Gay “Marriage” Fantasy
You really can't have "gay marriage," you know, irrespective of what a court or a legislature may say.
You can have something some people call gay marriage because to them the idea sounds worthy and necessary, but to say a thing is other than it is, is to stand reality on its head, hoping to shake out its pockets.
Such is the supposed effect of the Iowa Supreme Court's declaration that gays and heterosexuals enjoy equal rights to marital bliss. Nope. They don't and won't, even if liberal Vermont follows Iowa's lead.
The human race—sorry ladies, sorry gents—understands marriage as a compact reinforcing social survival and projection. It has always been so. It will always be so, even if every state Supreme Court pretended to declare that what isn't suddenly is. Life does not work in this manner.
The supposed redefinition of the Great Institution is an outgrowth of modern hubris and disjointed individualism. "What I say goes!" has become our national philosophy since the 1960s. One appreciates the First Amendment right to make such a claim. Nonetheless, no such boast actually binds unless it corresponds with the way things are at the deepest level, human as well as divine. Surface things can change. Not the deep things, among them human existence.
A marriage—a real one—brings together man and woman for mutual society and comfort, but also, more deeply, for the long generational journey to the future. Marriage, as historically defined, across all religious and non-religious demarcations, is about children—which is why a marriage in which the couple deliberately repudiates childbearing is so odd a thing, to put the matter as generously as possible.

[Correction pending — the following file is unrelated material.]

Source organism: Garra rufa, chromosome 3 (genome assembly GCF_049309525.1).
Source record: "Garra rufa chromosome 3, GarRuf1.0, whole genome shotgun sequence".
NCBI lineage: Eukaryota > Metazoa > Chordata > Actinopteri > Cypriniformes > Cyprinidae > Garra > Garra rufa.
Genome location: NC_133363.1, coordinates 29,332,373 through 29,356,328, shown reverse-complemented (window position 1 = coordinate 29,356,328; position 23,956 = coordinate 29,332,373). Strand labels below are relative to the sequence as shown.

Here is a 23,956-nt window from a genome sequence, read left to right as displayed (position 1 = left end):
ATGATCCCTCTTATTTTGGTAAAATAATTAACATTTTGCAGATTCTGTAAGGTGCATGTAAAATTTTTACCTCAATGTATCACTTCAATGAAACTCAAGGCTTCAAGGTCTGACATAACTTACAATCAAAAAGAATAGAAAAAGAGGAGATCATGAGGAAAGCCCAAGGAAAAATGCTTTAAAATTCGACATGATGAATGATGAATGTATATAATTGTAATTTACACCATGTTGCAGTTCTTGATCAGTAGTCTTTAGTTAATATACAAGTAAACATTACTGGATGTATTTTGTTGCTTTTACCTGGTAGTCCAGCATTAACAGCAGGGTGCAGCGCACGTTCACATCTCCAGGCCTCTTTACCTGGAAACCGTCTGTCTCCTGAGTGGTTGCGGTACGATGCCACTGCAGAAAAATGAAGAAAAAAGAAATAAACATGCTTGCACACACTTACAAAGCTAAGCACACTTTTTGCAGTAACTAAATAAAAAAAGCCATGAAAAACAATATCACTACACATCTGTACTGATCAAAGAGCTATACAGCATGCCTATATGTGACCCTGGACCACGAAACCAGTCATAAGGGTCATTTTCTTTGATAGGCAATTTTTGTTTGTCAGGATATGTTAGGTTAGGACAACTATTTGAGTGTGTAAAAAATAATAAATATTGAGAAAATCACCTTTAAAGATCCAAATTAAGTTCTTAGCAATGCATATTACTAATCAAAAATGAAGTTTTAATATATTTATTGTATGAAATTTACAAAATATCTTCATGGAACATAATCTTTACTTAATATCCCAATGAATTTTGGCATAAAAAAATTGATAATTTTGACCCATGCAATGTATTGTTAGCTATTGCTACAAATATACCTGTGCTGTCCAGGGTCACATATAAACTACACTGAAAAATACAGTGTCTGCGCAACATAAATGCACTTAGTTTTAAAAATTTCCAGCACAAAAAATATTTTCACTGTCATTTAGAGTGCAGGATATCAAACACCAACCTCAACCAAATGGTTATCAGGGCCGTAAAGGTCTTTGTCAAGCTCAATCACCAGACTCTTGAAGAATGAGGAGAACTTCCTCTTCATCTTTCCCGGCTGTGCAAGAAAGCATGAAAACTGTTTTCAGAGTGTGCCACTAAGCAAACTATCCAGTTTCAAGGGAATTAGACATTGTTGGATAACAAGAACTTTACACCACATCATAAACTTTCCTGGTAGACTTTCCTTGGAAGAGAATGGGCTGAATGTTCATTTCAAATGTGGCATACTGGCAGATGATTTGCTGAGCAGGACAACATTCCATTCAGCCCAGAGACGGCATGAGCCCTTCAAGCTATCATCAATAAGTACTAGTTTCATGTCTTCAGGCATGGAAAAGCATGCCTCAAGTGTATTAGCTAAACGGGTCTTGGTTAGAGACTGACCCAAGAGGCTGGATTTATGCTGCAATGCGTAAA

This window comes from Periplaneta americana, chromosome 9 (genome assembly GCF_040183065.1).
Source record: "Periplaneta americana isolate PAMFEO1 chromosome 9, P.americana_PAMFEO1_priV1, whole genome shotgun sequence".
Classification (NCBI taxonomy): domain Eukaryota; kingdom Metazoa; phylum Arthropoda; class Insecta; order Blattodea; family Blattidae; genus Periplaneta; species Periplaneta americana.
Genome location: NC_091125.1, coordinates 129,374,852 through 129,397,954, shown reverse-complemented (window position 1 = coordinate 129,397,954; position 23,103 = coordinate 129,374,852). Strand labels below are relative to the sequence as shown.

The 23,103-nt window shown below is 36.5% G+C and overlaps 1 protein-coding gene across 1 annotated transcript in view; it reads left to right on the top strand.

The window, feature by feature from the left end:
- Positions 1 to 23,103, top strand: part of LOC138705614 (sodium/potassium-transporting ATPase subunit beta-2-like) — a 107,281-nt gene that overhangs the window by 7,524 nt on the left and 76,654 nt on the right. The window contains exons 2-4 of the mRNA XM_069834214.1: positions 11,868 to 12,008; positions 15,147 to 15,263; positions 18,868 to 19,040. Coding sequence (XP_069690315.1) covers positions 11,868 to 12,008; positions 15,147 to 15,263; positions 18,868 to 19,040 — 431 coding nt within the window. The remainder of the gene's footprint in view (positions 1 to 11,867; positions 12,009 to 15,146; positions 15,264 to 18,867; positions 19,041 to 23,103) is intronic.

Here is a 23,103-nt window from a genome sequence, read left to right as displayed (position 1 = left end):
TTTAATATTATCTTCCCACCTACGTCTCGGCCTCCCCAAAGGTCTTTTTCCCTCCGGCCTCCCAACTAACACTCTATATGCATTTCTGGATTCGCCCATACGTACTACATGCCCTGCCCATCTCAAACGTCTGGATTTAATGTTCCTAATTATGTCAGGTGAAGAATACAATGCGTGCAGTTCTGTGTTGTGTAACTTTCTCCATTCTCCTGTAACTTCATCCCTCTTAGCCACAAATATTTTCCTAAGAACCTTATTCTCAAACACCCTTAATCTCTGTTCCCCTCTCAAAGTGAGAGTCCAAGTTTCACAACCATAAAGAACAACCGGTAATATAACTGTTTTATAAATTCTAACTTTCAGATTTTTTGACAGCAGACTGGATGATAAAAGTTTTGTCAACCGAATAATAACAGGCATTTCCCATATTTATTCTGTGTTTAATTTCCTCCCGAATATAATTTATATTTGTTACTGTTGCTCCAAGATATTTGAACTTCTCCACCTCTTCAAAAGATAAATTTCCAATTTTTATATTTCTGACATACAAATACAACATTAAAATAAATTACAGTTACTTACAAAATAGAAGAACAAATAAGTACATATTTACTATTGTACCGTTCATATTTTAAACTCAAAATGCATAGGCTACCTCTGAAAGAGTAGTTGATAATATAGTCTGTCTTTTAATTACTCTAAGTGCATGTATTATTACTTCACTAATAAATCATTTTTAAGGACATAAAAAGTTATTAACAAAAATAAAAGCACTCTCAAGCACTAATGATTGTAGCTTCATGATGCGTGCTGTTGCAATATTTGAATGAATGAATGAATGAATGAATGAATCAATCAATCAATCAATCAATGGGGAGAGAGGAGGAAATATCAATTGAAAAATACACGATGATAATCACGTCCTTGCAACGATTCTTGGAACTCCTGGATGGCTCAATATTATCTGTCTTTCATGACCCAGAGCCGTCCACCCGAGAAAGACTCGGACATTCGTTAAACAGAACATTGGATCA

A gay "marriage" (never mind whether or not the couple tries to adopt) is definitionally sterile—barren for the purpose of extending the generations for purposes vaster than any two people, (including people of opposite sexes), can envision.
Current legal prohibitions pertaining to something called "gay marriage" don't address the condition called homosexuality or lesbianism. A lesbian or homosexual couple is free to do pretty much as they like, so long as it doesn't "like" too much the notion of remaking other, older ideas about institutions made, conspicuously, for others. Marriage, for instance.
True, marriage isn't the only way to get at childbirth and propagation. There's also the ancient practice called illegitimacy—in which trap, by recent count, 40 percent of American babies are caught. It's a lousy, defective means of propagation, with its widely recognized potential for enhancing child abuse and psychological disorientation.
Far, far better is marriage, with all those imperfections that flow from the participation of imperfect humans. Hence the necessity of shooing away traditional marriage's derogators and outright enemies—who include, accidentally or otherwise, the seven justices of Iowa's Supreme Court. These learned folk tell us earnestly that the right to "equal protection of the law" necessitates a makeover of marriage. And so, by golly, get with it, you cretins! Be it ordered that...
One can say without too much fear of contradiction that people who set themselves up as the sovereign arbiters of reality are—would "nutty" be the word?
The Iowa court's decision in the gay marriage case is pure nonsense. Which isn't to say that nonsense fails to command plaudits and excite warnings to others to "keep your distance." We're reminded again—as with Roe v. Wade, the worst decision in the history of human jurisprudence—of the reasons judges should generally step back from making social policy. For one thing, a judicial opinion can mislead viewers into supposing that, well, sophisticated judges wouldn't say things that weren't so. Would they?
Of course they would. They just got through doing it in Iowa, and now the basketball they tossed in the air has to be wrestled for, fought over, contested: not merely in Iowa, but everywhere Americans esteem reality over ideological fantasy and bloviation. A great age, ours. Say this for it anyway: We never nod off.
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